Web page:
Week 3: Argentina: Holding out for a Hero

Buenos Aires Travel Blog

 › entry 15 of 17 › view all entries

Evita. Gardel. Maradona. The big three. No one in Argentina can deny these individuals the position on the golden pedestal society has placed them on. They aren’t just people, these are icons.

Mention Eva Peron to a Peronist who heard her speak and his eyes fill with tears. Her following was so great, so cult like, that upon her death she was mummified, preserving her image for all of eternity, and was sought after by psychotic followers turned lovers. Even today in the streets of Buenos Aires graffiti makes claim to Evita’s immortality: “Evita Lives!” and followers make diligent visits to her grave in Recoleta Cemetery. Her political predecessors make use of her image, addressing crowds carrying flags boasting her image with chesty claims of “Companeros! Companeras!” Love her as a Peronist, or hate her as an offensive, manipulative woman, there is no denying the power of Eva Peron. There is no denying Evita’s iconic status. 

Carlos Gardel, whose rise and claim to fame came through his perfection of tango vocals and appearance in films. At a surface glance, his popularity is comparable to that of America’s Frank Sinatra. Gardel has not the same cult like following as Evita, but is recognized by Argentines as an important figure in Argentine music, Argentine culture, and Argentina’s image in the world.

Maradona… or should I shout “Maradoooo… Maradoooo…?” Maradona has unarguably the most cultish following of any of Argentina’s icons. Despite his rise and fall from the football pitch, forcing his departure in his darkest hour, addicted to cocaine, emotionally unstable, and suffering from eating disorders forcing him to balloon out to a sweating, walking, and barely talking waddling penguin. Even during this time he was prayed for, admired, and supported by the Argentine people. Today, over a decade since his last true football game and long since his feet and “hand of god”  brought his teams to success in the World Cup, his praises are sung by drunk (and sober) portenos: “Argentina! Maradona! Nada Mas!” When most parents would turn their children’s heads and forbid the idealizing of a drug addict, Argentine parents and children alike took to his support. After rehabilitation and a remarkable recovery in the public world, Maradona is today more popular than ever.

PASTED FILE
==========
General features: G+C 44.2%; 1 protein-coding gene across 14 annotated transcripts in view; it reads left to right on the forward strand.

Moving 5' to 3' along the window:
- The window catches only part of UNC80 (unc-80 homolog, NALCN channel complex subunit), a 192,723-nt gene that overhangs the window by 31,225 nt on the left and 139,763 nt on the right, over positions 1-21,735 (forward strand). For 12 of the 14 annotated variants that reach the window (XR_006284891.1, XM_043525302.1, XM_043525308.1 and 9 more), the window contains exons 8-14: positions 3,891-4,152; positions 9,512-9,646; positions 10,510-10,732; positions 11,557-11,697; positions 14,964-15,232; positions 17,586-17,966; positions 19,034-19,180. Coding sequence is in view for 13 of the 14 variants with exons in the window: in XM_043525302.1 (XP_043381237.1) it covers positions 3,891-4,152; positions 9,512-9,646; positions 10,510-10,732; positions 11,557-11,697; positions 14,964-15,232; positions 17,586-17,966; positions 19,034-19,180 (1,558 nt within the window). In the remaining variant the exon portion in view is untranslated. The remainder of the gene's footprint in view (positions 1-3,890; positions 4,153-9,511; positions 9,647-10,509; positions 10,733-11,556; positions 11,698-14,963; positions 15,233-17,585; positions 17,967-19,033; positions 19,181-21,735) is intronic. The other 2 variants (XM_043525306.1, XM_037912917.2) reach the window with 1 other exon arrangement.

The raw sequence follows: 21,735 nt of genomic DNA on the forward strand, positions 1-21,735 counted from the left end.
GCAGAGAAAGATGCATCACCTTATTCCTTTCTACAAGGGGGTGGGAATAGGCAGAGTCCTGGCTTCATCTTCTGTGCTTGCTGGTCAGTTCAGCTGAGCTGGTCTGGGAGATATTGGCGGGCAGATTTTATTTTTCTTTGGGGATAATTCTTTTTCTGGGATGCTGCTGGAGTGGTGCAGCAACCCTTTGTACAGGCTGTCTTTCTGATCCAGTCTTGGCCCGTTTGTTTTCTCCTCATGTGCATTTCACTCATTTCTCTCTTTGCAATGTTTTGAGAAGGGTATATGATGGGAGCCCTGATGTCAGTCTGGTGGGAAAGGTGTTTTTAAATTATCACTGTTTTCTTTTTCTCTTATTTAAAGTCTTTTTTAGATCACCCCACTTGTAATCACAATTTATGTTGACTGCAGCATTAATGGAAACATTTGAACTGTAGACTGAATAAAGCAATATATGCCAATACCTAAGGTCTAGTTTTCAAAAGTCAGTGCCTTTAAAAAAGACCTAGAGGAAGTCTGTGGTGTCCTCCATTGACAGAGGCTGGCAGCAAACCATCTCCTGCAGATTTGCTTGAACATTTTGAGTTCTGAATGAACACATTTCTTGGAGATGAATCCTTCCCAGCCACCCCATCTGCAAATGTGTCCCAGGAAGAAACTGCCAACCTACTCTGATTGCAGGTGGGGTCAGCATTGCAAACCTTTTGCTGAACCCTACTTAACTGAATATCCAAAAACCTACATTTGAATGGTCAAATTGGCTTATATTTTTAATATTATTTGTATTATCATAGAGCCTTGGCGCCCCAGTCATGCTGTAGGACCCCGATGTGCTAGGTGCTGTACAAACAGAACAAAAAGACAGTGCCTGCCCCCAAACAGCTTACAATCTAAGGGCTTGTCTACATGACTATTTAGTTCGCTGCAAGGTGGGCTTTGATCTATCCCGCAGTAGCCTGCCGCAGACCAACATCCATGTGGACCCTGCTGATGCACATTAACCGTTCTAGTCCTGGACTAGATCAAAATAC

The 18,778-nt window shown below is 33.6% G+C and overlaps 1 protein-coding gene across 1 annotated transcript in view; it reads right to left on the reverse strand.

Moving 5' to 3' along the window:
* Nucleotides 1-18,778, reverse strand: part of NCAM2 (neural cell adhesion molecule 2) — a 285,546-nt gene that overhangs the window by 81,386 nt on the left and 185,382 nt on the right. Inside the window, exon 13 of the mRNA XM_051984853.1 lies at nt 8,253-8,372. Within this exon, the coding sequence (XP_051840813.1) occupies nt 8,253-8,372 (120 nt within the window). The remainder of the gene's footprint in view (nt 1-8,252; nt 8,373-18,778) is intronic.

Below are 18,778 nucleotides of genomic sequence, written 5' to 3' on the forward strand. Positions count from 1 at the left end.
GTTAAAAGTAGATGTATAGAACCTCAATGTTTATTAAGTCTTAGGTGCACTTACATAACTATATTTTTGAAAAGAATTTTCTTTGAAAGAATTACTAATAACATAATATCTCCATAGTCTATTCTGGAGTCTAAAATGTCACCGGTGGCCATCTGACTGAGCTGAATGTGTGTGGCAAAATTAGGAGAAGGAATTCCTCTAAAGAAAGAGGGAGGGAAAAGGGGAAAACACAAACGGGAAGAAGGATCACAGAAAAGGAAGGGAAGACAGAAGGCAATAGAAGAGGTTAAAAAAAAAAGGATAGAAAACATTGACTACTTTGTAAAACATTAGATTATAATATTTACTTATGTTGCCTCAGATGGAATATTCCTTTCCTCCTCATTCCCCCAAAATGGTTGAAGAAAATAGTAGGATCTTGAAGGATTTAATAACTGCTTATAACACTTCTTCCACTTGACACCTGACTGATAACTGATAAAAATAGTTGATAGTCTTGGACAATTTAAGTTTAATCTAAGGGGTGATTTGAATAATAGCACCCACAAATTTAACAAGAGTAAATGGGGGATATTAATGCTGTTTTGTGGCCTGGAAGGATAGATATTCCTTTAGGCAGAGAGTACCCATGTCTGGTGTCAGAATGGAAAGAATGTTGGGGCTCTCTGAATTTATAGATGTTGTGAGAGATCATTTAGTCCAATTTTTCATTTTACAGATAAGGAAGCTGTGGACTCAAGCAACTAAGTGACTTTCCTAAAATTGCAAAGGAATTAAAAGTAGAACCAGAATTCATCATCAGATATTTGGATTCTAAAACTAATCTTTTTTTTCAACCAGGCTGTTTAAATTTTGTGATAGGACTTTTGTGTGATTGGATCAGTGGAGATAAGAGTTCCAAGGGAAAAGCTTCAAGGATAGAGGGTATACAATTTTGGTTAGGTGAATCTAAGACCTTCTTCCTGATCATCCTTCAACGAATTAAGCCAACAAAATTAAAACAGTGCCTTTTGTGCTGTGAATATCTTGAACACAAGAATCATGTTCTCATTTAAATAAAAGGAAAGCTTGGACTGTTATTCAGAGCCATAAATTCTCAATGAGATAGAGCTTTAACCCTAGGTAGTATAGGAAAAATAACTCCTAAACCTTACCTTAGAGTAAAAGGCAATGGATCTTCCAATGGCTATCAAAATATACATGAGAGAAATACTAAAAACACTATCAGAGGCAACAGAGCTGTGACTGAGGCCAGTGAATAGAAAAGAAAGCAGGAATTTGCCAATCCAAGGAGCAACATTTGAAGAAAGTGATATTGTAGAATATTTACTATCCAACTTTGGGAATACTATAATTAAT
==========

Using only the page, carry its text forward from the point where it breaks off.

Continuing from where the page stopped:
Argentines may claim themselves to be tragic, fair-weather fans, but their unending support of these three figures leads to the notion that there is an additional thread running through Argentina. There is a need among Argentines to cling desperately to these figures and to cling so strongly so as to never let go, even after death or public disgrace. This past May 25th, a holiday equivalent to the United States’ July 4th, hundreds of thousands of people gathered in the Plaza de Mayo, the symbolic home of Evita’s outreach to the people, to listen to their president evoke the image of Evita to a  crowd carrying not national flags, but ones with the symbols of Juan and Eva Peron. The national pride associated with such a day that leads Americans to launch fireworks and hold parades was exchanged for the memory and praise of Evita Peron. The sporting of nationalism in Argentina appears to come only with the World Cup. And even then, unlike her northern neighbor’s, Argentines do not decorate their streets with flags, look up to the apartments that surround you in Buenos Aires and you’ll see more Brazilian flags hanging off of balconies than those of Argentina.

Guide books, history books, and the Argentine will explain to you how these three figures, Evita, Gardel, and Maradona explain Argentine politics, culture, and football. But no one will identify what in Argentina explains the cult following of these three icons. Few countries in the world have such followed figures from the twentieth century as Argentina, and those that can begin to compete boast far fewer than three (Great Britain and her Lady Di, for example). What explains this insecurity in nationalism that leads to the promotion of individuals over state in Argentina? What explains the need of the people to cling so dearly onto these individuals?

I know that I am raising questions I only hold hypotheses for, but I present these questions here for your thought as well as my own. And while I depart from Argentina in a few short days, this aspect of the country has made a deep impression on me, and I will scarce forget these questions upon my departure or will I end my quest for their answers.  

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